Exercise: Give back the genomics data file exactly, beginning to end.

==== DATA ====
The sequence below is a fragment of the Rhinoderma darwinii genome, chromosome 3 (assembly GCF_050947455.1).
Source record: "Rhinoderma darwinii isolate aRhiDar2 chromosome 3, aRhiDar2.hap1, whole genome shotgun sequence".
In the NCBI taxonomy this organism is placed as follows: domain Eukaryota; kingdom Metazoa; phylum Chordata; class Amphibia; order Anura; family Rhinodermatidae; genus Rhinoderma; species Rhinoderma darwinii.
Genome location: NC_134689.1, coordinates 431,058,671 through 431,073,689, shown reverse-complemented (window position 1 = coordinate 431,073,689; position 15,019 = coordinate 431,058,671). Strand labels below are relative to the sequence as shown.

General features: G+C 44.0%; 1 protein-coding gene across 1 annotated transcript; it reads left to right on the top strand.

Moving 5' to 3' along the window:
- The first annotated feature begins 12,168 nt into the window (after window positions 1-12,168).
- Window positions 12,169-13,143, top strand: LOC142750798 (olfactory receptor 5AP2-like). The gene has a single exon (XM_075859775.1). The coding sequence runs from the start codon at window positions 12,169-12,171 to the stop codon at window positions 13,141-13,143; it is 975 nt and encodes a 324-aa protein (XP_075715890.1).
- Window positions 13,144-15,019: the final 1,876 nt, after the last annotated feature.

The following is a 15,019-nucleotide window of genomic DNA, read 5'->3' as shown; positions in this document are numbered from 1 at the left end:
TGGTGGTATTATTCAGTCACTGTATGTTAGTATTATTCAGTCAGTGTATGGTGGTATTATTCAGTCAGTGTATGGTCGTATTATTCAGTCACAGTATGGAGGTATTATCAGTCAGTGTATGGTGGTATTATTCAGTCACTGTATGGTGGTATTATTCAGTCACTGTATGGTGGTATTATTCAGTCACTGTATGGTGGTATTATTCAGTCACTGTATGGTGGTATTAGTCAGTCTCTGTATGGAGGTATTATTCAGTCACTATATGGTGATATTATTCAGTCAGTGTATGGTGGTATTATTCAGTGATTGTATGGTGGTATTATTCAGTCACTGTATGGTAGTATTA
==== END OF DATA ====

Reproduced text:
The sequence below is a fragment of the Rhinoderma darwinii genome, chromosome 3 (assembly GCF_050947455.1).
Source record: "Rhinoderma darwinii isolate aRhiDar2 chromosome 3, aRhiDar2.hap1, whole genome shotgun sequence".
In the NCBI taxonomy this organism is placed as follows: domain Eukaryota; kingdom Metazoa; phylum Chordata; class Amphibia; order Anura; family Rhinodermatidae; genus Rhinoderma; species Rhinoderma darwinii.
Genome location: NC_134689.1, coordinates 431,058,671 through 431,073,689, shown reverse-complemented (window position 1 = coordinate 431,073,689; position 15,019 = coordinate 431,058,671). Strand labels below are relative to the sequence as shown.

General features: G+C 44.0%; 1 protein-coding gene across 1 annotated transcript; it reads left to right on the top strand.

Moving 5' to 3' along the window:
- The first annotated feature begins 12,168 nt into the window (after window positions 1-12,168).
- Window positions 12,169-13,143, top strand: LOC142750798 (olfactory receptor 5AP2-like). The gene has a single exon (XM_075859775.1). The coding sequence runs from the start codon at window positions 12,169-12,171 to the stop codon at window positions 13,141-13,143; it is 975 nt and encodes a 324-aa protein (XP_075715890.1).
- Window positions 13,144-15,019: the final 1,876 nt, after the last annotated feature.

The following is a 15,019-nucleotide window of genomic DNA, read 5'->3' as shown; positions in this document are numbered from 1 at the left end:
TGGTGGTATTATTCAGTCACTGTATGTTAGTATTATTCAGTCAGTGTATGGTGGTATTATTCAGTCAGTGTATGGTCGTATTATTCAGTCACAGTATGGAGGTATTATCAGTCAGTGTATGGTGGTATTATTCAGTCACTGTATGGTGGTATTATTCAGTCACTGTATGGTGGTATTATTCAGTCACTGTATGGTGGTATTATTCAGTCACTGTATGGTGGTATTAGTCAGTCTCTGTATGGAGGTATTATTCAGTCACTATATGGTGATATTATTCAGTCAGTGTATGGTGGTATTATTCAGTGATTGTATGGTGGTATTATTCAGTCACTGTATGGTAGTATTA